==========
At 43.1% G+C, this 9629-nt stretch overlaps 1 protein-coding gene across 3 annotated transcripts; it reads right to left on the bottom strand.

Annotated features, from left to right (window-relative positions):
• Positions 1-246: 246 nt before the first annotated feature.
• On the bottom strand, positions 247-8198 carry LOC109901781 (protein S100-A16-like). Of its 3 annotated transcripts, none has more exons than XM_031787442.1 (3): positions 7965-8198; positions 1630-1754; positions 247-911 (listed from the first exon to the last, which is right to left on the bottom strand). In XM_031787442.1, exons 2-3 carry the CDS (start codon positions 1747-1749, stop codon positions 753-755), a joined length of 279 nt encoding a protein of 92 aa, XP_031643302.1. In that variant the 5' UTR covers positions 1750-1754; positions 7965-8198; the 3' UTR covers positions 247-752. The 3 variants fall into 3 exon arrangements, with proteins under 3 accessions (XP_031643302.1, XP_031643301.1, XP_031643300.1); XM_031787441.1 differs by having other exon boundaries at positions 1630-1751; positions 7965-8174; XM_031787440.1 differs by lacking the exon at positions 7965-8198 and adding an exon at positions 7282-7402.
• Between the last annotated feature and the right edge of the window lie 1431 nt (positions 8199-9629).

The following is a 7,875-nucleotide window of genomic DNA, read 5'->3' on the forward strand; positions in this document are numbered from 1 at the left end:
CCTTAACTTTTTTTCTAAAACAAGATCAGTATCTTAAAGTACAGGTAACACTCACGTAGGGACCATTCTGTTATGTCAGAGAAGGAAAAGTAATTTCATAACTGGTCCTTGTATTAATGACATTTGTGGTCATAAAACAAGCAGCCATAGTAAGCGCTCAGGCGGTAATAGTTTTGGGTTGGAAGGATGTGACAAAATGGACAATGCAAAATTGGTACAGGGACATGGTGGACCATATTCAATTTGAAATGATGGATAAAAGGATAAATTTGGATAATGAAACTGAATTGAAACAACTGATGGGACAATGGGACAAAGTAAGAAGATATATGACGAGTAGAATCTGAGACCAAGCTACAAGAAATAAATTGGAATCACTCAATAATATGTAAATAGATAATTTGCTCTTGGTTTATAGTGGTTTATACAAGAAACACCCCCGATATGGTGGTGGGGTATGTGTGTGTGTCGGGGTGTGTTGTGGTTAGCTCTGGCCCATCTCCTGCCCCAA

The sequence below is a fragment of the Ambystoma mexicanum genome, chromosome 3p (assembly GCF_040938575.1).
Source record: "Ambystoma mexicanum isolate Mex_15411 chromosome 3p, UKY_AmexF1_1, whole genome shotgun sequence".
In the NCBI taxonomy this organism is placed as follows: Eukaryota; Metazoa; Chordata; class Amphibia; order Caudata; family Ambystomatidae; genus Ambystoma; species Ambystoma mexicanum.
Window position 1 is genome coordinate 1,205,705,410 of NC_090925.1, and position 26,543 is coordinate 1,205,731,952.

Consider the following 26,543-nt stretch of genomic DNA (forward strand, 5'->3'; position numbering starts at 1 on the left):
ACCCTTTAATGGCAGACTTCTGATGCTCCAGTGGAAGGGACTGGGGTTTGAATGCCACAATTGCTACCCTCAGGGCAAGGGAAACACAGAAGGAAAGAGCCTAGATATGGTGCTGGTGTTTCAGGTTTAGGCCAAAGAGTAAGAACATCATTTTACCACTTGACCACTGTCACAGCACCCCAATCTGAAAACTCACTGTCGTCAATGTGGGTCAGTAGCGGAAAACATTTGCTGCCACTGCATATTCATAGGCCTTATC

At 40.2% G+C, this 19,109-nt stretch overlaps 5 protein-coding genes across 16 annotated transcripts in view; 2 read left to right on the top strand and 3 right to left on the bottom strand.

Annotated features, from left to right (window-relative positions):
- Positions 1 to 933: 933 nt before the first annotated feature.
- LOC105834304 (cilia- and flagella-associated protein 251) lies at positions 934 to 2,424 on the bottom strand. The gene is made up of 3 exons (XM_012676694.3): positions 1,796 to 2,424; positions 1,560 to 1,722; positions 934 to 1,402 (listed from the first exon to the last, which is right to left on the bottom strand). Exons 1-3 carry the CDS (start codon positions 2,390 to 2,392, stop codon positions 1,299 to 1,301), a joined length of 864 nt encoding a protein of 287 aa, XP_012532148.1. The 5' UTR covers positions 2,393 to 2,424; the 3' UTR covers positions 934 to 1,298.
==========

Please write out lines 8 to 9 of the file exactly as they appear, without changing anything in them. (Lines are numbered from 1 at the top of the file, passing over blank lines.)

The sequence below is a fragment of the Ambystoma mexicanum genome, chromosome 3p (assembly GCF_040938575.1).
Source record: "Ambystoma mexicanum isolate Mex_15411 chromosome 3p, UKY_AmexF1_1, whole genome shotgun sequence".